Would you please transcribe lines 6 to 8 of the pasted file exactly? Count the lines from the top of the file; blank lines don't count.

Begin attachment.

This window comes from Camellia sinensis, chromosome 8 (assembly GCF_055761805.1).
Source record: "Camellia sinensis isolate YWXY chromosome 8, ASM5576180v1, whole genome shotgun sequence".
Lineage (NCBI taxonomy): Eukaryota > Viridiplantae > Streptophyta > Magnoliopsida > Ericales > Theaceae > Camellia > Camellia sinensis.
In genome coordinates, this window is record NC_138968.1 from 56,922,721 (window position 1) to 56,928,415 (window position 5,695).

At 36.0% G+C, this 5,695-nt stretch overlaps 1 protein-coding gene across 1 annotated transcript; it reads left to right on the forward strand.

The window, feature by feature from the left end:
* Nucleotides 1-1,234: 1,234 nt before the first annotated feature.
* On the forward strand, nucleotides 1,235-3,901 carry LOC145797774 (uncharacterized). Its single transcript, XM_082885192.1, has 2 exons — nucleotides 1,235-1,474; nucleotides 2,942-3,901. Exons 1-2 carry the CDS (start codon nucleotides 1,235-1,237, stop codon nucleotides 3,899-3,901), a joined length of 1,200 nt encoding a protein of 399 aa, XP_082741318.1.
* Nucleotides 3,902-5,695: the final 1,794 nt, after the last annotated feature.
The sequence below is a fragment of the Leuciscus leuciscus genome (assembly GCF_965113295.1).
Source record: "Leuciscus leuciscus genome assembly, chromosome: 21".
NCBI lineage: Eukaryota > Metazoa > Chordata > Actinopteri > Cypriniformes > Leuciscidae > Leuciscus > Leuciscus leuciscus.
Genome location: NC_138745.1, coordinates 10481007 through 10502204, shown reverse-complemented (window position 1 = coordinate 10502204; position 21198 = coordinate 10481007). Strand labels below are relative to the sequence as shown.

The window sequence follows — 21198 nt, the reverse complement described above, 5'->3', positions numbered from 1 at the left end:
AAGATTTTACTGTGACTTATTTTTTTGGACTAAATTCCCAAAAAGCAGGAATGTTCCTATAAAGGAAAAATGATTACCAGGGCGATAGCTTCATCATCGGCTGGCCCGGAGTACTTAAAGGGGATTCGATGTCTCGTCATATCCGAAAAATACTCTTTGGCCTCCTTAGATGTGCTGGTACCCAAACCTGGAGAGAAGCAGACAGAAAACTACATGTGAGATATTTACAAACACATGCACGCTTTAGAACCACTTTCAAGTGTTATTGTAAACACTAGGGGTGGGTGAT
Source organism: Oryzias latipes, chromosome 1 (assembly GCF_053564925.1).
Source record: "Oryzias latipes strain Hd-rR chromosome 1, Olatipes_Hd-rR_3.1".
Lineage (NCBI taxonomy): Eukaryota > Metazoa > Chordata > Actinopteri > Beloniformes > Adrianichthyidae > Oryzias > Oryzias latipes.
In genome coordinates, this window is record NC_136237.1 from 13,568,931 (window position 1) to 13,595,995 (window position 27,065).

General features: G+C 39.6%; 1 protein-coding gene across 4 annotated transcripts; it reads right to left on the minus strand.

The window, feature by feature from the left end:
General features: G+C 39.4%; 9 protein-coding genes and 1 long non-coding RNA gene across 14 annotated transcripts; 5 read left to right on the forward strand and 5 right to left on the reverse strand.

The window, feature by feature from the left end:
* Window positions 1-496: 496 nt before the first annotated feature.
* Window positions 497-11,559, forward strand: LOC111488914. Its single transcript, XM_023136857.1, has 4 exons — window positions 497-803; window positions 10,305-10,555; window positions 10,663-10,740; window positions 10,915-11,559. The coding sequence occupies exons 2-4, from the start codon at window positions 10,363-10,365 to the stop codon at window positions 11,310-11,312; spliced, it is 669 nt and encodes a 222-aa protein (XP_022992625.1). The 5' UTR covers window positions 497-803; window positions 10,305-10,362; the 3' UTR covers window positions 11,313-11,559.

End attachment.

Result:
The window, feature by feature from the left end:
* Nucleotides 1-1,234: 1,234 nt before the first annotated feature.
* On the forward strand, nucleotides 1,235-3,901 carry LOC145797774 (uncharacterized). Its single transcript, XM_082885192.1, has 2 exons — nucleotides 1,235-1,474; nucleotides 2,942-3,901. Exons 1-2 carry the CDS (start codon nucleotides 1,235-1,237, stop codon nucleotides 3,899-3,901), a joined length of 1,200 nt encoding a protein of 399 aa, XP_082741318.1.